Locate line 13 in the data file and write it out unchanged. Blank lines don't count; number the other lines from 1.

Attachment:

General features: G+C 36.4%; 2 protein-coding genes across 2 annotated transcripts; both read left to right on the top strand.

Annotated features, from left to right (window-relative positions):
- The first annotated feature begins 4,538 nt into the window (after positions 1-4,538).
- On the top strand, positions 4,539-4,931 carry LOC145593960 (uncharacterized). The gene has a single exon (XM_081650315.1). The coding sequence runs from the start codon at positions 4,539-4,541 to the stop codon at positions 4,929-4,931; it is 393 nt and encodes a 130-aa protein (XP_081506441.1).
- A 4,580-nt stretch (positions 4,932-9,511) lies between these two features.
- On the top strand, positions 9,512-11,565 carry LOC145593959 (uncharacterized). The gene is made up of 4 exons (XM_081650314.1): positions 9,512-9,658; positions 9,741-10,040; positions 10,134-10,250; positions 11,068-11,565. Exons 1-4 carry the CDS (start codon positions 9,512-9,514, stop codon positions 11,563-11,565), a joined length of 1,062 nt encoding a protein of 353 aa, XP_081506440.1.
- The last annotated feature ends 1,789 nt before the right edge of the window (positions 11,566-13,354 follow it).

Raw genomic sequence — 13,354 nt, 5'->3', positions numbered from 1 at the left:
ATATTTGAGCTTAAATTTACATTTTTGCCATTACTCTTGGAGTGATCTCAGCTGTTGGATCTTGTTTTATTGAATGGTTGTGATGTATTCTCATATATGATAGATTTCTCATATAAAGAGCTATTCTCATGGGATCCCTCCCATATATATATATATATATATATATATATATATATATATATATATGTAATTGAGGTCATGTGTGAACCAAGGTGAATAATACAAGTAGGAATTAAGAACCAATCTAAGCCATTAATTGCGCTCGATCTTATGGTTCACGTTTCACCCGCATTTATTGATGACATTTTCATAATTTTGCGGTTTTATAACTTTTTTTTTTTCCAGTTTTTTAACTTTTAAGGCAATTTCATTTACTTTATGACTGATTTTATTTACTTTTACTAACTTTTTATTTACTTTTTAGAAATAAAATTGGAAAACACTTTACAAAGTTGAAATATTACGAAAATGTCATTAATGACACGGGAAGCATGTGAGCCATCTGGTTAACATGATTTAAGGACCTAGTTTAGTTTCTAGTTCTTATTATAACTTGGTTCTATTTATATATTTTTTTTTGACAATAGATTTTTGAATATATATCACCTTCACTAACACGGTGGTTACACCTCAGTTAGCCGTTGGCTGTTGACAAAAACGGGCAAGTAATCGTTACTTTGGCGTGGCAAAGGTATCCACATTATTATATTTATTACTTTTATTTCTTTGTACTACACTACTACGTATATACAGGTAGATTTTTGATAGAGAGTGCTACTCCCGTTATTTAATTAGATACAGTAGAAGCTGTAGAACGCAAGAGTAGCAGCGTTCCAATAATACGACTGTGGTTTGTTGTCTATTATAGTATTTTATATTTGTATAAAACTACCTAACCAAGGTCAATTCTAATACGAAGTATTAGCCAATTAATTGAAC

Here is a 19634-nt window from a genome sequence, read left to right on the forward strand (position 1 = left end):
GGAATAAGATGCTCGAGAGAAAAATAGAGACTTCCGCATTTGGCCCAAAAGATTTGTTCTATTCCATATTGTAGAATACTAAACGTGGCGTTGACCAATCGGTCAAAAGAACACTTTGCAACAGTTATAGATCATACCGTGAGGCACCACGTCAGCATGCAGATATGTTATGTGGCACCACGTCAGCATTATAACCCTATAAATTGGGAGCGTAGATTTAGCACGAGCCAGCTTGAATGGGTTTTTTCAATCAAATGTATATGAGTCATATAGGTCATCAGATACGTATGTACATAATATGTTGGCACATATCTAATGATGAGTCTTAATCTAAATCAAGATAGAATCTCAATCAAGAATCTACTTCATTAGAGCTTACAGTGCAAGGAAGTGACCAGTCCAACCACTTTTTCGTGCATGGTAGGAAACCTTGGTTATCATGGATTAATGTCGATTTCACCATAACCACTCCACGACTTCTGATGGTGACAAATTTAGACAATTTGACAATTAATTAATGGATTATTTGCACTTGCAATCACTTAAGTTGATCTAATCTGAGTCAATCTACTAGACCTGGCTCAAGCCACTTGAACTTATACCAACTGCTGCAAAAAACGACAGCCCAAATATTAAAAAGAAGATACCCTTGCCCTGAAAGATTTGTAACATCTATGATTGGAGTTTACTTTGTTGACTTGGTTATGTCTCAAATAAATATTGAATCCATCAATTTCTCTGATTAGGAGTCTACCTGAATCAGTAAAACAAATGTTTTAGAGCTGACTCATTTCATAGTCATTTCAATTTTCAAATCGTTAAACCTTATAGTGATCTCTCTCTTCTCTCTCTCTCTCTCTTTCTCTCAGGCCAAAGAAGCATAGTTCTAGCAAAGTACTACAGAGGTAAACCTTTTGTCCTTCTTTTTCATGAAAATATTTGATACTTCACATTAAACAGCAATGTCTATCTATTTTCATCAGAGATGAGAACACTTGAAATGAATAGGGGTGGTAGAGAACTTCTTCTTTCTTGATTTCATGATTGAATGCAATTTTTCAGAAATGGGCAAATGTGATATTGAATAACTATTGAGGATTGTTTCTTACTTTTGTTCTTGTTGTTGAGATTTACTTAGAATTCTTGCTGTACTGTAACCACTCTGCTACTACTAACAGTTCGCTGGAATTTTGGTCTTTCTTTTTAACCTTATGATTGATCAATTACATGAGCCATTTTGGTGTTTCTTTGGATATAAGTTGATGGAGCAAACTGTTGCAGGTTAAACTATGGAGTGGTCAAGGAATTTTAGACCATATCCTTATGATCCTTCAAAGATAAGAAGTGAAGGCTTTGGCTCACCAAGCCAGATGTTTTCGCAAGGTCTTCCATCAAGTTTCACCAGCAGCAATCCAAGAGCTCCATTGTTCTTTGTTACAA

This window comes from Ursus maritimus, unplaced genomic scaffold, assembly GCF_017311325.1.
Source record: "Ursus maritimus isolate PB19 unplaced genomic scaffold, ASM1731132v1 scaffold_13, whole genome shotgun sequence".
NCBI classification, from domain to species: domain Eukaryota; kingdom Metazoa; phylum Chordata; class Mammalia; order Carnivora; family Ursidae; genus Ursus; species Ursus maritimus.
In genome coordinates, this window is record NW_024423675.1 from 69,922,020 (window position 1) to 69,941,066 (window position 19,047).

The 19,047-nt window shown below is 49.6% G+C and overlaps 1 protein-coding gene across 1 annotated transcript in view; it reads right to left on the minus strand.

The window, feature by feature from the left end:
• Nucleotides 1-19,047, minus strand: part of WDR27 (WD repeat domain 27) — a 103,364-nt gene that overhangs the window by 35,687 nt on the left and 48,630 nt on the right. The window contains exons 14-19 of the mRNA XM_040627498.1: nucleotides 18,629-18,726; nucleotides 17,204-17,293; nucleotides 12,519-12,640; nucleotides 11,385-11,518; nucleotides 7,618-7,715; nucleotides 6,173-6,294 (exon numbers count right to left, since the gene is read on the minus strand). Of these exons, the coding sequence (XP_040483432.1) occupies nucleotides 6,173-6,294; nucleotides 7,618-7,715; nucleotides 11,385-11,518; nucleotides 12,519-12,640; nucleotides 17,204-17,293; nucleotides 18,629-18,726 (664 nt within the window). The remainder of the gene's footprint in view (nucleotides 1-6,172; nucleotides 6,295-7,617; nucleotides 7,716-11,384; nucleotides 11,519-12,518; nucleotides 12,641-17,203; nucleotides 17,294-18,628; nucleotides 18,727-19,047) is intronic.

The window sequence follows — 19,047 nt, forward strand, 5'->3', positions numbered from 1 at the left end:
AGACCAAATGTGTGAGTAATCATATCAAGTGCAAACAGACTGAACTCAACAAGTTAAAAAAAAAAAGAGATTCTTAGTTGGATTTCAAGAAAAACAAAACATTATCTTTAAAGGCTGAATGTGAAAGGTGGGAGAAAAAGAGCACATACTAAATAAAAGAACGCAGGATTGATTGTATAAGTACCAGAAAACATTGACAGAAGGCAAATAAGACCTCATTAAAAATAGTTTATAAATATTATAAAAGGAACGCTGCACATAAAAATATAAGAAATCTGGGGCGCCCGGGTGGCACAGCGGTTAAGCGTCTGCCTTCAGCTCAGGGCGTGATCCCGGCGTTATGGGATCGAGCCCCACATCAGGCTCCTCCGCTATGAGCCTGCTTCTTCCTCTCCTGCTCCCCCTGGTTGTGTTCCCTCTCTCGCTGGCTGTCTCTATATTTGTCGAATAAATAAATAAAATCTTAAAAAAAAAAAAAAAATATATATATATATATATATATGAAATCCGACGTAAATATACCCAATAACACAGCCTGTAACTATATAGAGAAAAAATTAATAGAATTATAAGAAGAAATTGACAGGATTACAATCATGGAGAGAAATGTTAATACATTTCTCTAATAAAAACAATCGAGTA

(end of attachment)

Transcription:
Source record: "Ursus maritimus isolate PB19 unplaced genomic scaffold, ASM1731132v1 scaffold_13, whole genome shotgun sequence".